The rest of the Milwaukee Bucks’ season probably doesn’t matter. They’re 9-43 and have a five-game cushion for the NBA’s worst record. It would be a pretty big upset if they don’t land the best odds in the lottery.
What matters now is developing their core.
The three players most essential to Milwaukee’s future – Giannis Antetokounmpo (by virtue of his promising start), John Henson (by virtue of his strong second season) and Larry Sanders (by virtue of his large contract) – have played just 21 minutes together all season, according to nbawowy. An intriguing mix of length and ability, they could eventually form an effective frontline – but it will take time to work out the quirks of the mix.
The Bucks won’t get that opportunity anytime soon, though. His broken eye socket will keep him off the court a while.
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Sanders has had a miserable season, both on and off the court, since signing his four-year, $44 million contract extension. A serious injury is never anything to celebrate, but hopefully he can use this time off to set up a fresh start on the season.
Even if the Bucks can just a few games from him late to give a Antetokounmpo-Henson-Sanders frontline more experience – especially if Sanders is rejuvenated – that could help in the long run. And right now, Milwaukee should be all about the long run. That also means not rushing Sanders back before he’s ready.
You could call this a “can’t go wrong” situation for the Bucks, but with this team, it’s probably a “can’t go right.”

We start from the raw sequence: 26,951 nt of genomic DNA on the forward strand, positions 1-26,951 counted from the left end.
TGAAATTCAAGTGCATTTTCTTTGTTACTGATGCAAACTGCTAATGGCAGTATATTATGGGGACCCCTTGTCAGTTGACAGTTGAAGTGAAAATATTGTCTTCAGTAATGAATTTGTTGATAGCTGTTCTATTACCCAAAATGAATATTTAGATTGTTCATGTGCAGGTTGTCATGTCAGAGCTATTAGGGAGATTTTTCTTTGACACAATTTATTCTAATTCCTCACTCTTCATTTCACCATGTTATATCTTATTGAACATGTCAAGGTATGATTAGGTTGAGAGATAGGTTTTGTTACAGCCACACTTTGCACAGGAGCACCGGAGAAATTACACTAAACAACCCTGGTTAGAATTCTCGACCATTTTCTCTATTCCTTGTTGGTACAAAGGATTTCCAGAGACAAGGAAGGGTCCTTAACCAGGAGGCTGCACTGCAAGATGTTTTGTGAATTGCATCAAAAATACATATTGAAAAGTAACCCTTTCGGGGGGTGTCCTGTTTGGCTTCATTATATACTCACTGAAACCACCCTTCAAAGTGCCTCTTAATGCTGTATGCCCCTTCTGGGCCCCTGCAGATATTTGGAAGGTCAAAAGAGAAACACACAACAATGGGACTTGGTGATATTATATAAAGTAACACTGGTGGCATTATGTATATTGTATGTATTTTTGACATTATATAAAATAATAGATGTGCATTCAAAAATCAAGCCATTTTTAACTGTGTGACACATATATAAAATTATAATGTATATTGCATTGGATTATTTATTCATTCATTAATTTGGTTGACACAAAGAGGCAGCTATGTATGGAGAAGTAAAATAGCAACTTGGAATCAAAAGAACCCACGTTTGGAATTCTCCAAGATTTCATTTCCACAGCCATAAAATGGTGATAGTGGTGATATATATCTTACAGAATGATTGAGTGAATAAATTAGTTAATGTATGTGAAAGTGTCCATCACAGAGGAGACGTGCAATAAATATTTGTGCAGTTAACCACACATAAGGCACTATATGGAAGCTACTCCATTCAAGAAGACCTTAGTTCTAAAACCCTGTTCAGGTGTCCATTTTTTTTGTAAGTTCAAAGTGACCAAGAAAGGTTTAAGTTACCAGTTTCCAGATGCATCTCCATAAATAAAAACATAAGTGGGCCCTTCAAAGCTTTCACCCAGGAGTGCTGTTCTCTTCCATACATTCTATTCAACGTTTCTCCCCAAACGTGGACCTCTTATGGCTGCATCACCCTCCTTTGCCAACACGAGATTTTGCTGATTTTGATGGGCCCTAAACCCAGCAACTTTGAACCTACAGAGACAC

Carmelo Anthony can flat-out score the rock — that has never been the question. Even hurting last season for many of the 40 games he played, he averaged 24.2 points a game, had a true shooting percentage of 53.1 percent (right near the league average) while having the entire weight of the Knicks offense on his shoulders (32.2 usage rate, fifth highest in the NBA). When people (or players) talk about him being overrated, the discussion turns to defense or if he makes his teammates better. But there should be no doubt Anthony is an elite scorer.
He thinks he will be for a while longer — like another five years. Via Ian Begley of ESPN:
In fact, the 31-year-old Knicks star is confident that he can play at a high level for the next “four or five years.”
“Without a doubt. Without a doubt,” Anthony said after the Knicks’ final training camp practice on Saturday.
The Knicks better hope that’s true, they already made that bet with that massive five-year contract they gave him last summer.
Anthony’s age combined with him coming off knee surgery have a lot of people — myself included — expecting him to take a step back. Not a big one, but he is coming up at the point in his career where some open shots he used to get are now contested because he’s half-a-step slower, and some of those looks don’t fall as often. His jumper isn’t suddenly going to look like Rajon Rondo‘s, ‘Melo is going to get his points, but he may not be as efficient.
Fortunately, the Knicks have an improved supporting cast around him this season. That should take some offensive load off his shoulders, and maybe the Knicks offense will see better ball movement and start to resemble the triangle. If it’s just more isolation Anthony, it’s not going to be pretty.
SACRAMENTO, Calif. (AP) The Sacramento have picked up the 2016-17 option on guard Ben McLemore‘s contract.
General manager Vlade Divac announced the move Saturday.
McLemore was Sacramento’s first-round pick in 2013. He averaged 12.1 points, 2.9 rebounds and 1.7 assists last season.